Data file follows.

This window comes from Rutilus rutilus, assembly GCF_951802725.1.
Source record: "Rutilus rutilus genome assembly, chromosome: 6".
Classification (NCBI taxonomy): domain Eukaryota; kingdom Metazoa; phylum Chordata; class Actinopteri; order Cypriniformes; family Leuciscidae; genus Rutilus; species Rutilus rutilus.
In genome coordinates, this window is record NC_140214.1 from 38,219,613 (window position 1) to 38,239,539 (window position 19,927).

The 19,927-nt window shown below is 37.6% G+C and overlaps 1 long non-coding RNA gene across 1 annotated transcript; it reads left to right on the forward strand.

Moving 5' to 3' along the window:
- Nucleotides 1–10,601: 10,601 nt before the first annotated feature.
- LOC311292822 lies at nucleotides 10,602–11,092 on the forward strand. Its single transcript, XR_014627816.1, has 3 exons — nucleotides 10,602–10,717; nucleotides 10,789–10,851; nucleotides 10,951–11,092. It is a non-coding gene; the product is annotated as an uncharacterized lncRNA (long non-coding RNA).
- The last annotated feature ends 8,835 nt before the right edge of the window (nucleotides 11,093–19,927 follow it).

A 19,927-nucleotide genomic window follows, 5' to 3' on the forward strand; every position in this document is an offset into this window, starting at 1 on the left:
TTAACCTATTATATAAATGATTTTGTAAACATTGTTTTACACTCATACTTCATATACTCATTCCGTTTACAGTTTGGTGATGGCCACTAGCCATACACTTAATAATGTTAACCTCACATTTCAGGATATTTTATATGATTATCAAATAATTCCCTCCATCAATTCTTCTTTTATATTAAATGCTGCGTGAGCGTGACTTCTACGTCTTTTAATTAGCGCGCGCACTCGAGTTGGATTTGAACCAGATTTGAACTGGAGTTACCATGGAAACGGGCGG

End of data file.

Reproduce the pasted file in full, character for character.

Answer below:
This window comes from Rutilus rutilus, assembly GCF_951802725.1.
Source record: "Rutilus rutilus genome assembly, chromosome: 6".
Classification (NCBI taxonomy): domain Eukaryota; kingdom Metazoa; phylum Chordata; class Actinopteri; order Cypriniformes; family Leuciscidae; genus Rutilus; species Rutilus rutilus.
In genome coordinates, this window is record NC_140214.1 from 38,219,613 (window position 1) to 38,239,539 (window position 19,927).

The 19,927-nt window shown below is 37.6% G+C and overlaps 1 long non-coding RNA gene across 1 annotated transcript; it reads left to right on the forward strand.

Moving 5' to 3' along the window:
- Nucleotides 1–10,601: 10,601 nt before the first annotated feature.
- LOC311292822 lies at nucleotides 10,602–11,092 on the forward strand. Its single transcript, XR_014627816.1, has 3 exons — nucleotides 10,602–10,717; nucleotides 10,789–10,851; nucleotides 10,951–11,092. It is a non-coding gene; the product is annotated as an uncharacterized lncRNA (long non-coding RNA).
- The last annotated feature ends 8,835 nt before the right edge of the window (nucleotides 11,093–19,927 follow it).

A 19,927-nucleotide genomic window follows, 5' to 3' on the forward strand; every position in this document is an offset into this window, starting at 1 on the left:
TTAACCTATTATATAAATGATTTTGTAAACATTGTTTTACACTCATACTTCATATACTCATTCCGTTTACAGTTTGGTGATGGCCACTAGCCATACACTTAATAATGTTAACCTCACATTTCAGGATATTTTATATGATTATCAAATAATTCCCTCCATCAATTCTTCTTTTATATTAAATGCTGCGTGAGCGTGACTTCTACGTCTTTTAATTAGCGCGCGCACTCGAGTTGGATTTGAACCAGATTTGAACTGGAGTTACCATGGAAACGGGCGG